EU directive on corporate due diligence: International humanitarian law must be upheld

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John Thys / AFP

30 August 2022. The proposal made by the European Union (EU) for a legislation on mandatory due diligence for companies doesn’t pay enough attention to the risks at play in conflict-affected and high-risk areas. Many EU-based businesses operate in conflict-affected and high-risk areas, they face a high risk of becoming involved in severe human rights abuses and violations of international humanitarian law. The EU needs to ensure greater alignment of its policies with the UN Guiding Principles, which require states and companies to conduct heightened, conflict-sensitive due diligence when active in these areas.

On 30 August, the International Federation for Human Rights (FIDH) and some of its members along with join organisations and academic professionals active in the field of business, conflict and human rights, signed and published a joint statement calling on states to explicitly include conflict sensitivity and international humanitarian law in the future EU directive on corporate sustainability due diligence. In the statement, the signatories welcome the European Commission’s Proposal, however, they identify a highly concerning gap in the draft directive: the absence of any provisions regarding conflict and responsible business conduct in conflict-affected and high-risk areas.

Read the Joint Statement below:

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  • Co-signatories

    List of signatories
    Academic professionals
    Prof. Dr. Jernej Letnar Černič, Professor of Constitutional Human Rights Law, New University, Faculty
    of Government and European Studies, Kranj/Ljubljana.
    Dr. Olena Uvarova, Associate Professor, Chair of the International BHR lab in Yaroslav Mudryi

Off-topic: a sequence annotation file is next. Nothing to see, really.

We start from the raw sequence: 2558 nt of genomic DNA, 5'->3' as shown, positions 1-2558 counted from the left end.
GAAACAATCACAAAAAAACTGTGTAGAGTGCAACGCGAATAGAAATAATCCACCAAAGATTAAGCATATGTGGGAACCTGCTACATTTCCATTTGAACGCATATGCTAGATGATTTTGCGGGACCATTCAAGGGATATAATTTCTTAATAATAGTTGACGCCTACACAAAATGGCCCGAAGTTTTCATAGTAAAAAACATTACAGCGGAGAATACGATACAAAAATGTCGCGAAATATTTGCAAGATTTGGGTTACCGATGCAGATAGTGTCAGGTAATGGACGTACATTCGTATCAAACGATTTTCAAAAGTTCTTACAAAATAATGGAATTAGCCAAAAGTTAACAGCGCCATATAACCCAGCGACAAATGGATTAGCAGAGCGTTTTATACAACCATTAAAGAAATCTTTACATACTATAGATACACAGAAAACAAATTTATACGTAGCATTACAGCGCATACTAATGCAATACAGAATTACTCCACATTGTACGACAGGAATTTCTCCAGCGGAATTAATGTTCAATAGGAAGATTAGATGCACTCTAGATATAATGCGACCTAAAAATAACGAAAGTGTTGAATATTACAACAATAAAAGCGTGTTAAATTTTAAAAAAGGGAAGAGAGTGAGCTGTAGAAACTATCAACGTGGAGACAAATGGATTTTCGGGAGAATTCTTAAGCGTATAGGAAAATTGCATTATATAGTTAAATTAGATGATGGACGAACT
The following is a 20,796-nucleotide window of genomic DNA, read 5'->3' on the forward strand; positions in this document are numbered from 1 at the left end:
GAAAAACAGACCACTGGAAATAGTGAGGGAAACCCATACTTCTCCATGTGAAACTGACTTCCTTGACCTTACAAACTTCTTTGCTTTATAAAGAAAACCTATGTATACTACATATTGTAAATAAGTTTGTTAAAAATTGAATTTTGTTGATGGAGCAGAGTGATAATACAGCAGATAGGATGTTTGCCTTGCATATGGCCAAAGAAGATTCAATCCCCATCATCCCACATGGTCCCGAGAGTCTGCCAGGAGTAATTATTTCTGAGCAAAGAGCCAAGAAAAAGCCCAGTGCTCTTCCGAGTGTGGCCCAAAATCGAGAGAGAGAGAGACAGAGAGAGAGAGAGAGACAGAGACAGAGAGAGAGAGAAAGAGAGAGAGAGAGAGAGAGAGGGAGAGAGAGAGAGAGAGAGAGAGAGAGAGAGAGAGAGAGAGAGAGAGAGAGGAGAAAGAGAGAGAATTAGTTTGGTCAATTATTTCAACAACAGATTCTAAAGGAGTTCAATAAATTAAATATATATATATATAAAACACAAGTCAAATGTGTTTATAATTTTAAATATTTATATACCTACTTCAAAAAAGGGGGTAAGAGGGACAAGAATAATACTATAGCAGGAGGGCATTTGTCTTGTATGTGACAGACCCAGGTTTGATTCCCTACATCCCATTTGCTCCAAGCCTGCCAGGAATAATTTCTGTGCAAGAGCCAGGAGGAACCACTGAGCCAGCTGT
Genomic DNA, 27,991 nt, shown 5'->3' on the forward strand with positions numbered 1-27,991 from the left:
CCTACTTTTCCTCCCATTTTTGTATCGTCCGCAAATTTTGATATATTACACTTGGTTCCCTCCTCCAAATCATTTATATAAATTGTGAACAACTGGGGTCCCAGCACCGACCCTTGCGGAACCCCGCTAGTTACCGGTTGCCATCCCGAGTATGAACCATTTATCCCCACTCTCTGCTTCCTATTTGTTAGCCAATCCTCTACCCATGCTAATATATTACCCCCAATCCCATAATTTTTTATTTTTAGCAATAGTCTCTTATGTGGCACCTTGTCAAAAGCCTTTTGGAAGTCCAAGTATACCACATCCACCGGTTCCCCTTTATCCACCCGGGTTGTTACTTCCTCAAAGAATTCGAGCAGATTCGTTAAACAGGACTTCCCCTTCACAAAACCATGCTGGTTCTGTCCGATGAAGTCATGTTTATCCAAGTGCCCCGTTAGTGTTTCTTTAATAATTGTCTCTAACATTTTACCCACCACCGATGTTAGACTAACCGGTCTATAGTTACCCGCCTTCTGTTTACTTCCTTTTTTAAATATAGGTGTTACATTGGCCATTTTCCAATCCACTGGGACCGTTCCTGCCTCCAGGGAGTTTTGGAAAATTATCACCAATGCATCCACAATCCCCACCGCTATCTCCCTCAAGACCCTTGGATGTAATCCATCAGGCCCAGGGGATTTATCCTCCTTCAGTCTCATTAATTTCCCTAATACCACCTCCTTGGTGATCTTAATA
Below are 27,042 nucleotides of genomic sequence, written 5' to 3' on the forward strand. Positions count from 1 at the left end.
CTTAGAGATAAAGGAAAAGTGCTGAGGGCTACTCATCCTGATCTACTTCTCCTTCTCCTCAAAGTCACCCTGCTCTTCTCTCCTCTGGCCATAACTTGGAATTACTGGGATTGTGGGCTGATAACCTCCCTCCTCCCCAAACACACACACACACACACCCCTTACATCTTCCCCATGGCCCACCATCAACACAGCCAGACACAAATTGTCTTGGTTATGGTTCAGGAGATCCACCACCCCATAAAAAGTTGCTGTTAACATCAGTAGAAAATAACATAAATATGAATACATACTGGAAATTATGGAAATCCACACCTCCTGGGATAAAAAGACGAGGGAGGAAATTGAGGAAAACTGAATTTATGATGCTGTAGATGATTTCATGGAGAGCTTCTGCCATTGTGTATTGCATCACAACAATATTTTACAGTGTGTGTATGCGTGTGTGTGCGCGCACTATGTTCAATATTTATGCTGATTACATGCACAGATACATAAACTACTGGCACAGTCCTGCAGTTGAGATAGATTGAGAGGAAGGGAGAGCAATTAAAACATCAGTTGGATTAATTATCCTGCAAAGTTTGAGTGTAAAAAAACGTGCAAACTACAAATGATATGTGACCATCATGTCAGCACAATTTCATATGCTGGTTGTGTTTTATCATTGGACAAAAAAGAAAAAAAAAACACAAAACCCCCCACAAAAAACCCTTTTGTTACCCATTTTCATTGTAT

National Law University.
    Dr. Tara van Ho, Co-Director, Essex Business & Human Rights Project, University of Essex School of
    Law and Human Rights Centre.
    International organizations and regional networks
    Anti-Slavery International
    Amnesty International
    Business & Human Rights Resource Centre (BHRRC)
    European Center for Constitutional and Human Rights (ECCHR)
    European Coalition for Corporate Justice (ECCJ)
    Fair Finance International
    International Alert
    International Code of Conduct Association (ICoCA)
    International Federation for Human Rights (FIDH)
    International Service for Human Rights (ISHR)
    Search for Common Ground (SFCG)
    Women’s International League for Peace & Freedom (WILPF)
    National organizations and networks
    11.11.11, Belgium
    Acción Ecológica, Ecuador
    Al-Haq, Palestine
    Al-Marsad-Arab Centre for Human Rights in the Golan Heights
    ALTSEAN BURMA, Myanmar
    Association Marocaine pour les droits humains (AMDH)
    Austrian Chamber of Labour Brussels Office (AK Europa), Austria
    Centre for Research on Multinational Corporations (SOMO), the Netherlands
    Centre national de coopération au développement (CNCD-11.11.11), Belgium
    Centro de Políticas Públicas y Derechos Humanos, Perú
    Civil Society Institute, Armenia
    Colectivo de Abogados “José Alvear Restrepo” (CAJAR), Colombia
    Comisión Ecuménica de Derechos Humanos (CEDHU), Ecuador
    Covenants Watch, Taiwan
    Christian Aid Ireland, Ireland
    Facing Finance, Germany
    Global Legal Action Network, United Kingdom
    Heartland Initiative, United States
    Human Rights Movement "Bir Duino-Kyrgyzstan", Kyrgyzstan
    Justiça Global, Brazil
    Ligue Burundaise des droits de l’homme Iteka, Burundi
    PAX, the Netherlands
    Polish Institute for Human Rights and Business, Poland
    Swedwatch, Sweden
    Trócaire, Ireland
    Solsoc, Belgium
    Syrian Center for Media and Freedom of Expression (SCM), Syria
    The Human Rights Association (İnsan Hakları Derneği- İHD), Turkey
    Vietnam Committee on Human Rights (VCHR), Vietnam
    Vredesactie, Belgium

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